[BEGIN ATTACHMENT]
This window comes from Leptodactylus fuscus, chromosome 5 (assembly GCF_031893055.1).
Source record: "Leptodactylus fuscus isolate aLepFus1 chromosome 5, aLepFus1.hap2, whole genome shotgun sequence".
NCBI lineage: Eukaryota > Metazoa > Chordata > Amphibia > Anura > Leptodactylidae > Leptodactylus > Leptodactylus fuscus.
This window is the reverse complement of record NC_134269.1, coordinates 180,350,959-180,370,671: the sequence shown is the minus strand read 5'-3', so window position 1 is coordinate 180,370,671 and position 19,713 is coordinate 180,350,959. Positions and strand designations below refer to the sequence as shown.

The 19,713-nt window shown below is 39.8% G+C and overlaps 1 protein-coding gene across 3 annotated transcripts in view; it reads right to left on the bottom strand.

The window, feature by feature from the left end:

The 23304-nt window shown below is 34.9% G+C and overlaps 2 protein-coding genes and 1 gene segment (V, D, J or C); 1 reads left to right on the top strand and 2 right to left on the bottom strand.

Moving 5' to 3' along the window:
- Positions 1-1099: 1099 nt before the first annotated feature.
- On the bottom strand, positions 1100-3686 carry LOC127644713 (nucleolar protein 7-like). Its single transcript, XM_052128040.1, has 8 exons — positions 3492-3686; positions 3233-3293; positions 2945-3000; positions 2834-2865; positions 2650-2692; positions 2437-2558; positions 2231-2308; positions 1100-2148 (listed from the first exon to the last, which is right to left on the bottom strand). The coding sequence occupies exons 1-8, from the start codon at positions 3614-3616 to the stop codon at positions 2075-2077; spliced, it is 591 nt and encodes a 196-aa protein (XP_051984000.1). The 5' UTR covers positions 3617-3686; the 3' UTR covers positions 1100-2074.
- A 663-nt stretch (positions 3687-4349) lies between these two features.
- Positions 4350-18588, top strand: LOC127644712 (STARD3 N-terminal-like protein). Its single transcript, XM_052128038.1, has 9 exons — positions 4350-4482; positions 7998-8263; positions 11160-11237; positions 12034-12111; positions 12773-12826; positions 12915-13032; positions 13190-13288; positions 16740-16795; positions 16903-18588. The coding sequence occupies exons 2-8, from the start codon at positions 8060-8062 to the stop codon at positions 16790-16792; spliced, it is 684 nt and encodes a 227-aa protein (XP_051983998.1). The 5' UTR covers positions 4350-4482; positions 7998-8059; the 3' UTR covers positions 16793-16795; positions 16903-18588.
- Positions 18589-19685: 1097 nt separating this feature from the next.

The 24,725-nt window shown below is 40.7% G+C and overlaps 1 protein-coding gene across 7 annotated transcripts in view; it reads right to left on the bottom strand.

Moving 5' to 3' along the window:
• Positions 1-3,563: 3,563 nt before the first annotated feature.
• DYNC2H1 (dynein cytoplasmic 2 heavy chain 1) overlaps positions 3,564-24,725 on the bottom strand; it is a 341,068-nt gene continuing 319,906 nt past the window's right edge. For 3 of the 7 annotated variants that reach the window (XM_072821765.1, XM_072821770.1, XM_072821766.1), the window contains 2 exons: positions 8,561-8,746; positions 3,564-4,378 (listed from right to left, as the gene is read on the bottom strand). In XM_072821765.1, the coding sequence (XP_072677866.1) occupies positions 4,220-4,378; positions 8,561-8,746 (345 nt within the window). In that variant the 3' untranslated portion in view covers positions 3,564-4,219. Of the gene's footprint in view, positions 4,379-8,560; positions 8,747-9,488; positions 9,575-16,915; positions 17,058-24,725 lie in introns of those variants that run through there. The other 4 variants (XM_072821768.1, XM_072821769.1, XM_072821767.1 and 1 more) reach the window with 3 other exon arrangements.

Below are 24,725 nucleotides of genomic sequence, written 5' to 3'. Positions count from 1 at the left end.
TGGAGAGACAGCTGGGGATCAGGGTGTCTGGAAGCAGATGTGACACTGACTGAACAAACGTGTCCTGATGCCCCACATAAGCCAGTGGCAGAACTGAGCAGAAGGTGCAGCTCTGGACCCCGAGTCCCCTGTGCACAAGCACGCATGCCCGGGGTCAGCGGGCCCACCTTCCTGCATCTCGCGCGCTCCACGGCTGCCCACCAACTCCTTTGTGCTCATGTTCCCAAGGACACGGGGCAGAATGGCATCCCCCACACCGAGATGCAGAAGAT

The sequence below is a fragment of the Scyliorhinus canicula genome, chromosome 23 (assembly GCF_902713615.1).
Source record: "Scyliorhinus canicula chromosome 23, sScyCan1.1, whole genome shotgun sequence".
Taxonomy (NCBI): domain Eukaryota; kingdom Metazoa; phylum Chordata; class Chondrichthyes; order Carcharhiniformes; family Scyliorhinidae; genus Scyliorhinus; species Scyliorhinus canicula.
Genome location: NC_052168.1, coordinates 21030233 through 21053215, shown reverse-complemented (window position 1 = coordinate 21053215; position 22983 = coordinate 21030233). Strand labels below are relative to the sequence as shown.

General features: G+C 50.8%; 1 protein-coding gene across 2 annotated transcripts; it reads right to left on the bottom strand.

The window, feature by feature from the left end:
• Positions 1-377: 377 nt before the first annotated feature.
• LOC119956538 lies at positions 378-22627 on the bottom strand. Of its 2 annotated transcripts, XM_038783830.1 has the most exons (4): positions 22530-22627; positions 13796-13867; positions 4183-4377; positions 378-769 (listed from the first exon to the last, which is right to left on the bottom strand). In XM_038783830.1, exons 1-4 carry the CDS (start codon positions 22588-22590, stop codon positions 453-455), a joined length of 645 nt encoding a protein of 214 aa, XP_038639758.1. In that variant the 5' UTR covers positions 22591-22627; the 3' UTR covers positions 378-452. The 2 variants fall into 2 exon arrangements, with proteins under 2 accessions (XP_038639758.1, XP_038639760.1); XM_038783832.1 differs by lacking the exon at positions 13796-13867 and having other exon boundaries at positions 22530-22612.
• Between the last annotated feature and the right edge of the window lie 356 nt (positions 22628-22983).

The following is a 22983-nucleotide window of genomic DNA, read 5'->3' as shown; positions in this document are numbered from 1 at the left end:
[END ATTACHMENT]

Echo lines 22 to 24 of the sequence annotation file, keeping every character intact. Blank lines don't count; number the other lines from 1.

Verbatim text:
Taxonomy (NCBI): domain Eukaryota; kingdom Metazoa; phylum Chordata; class Chondrichthyes; order Carcharhiniformes; family Scyliorhinidae; genus Scyliorhinus; species Scyliorhinus canicula.
Genome location: NC_052168.1, coordinates 21030233 through 21053215, shown reverse-complemented (window position 1 = coordinate 21053215; position 22983 = coordinate 21030233). Strand labels below are relative to the sequence as shown.

General features: G+C 50.8%; 1 protein-coding gene across 2 annotated transcripts; it reads right to left on the bottom strand.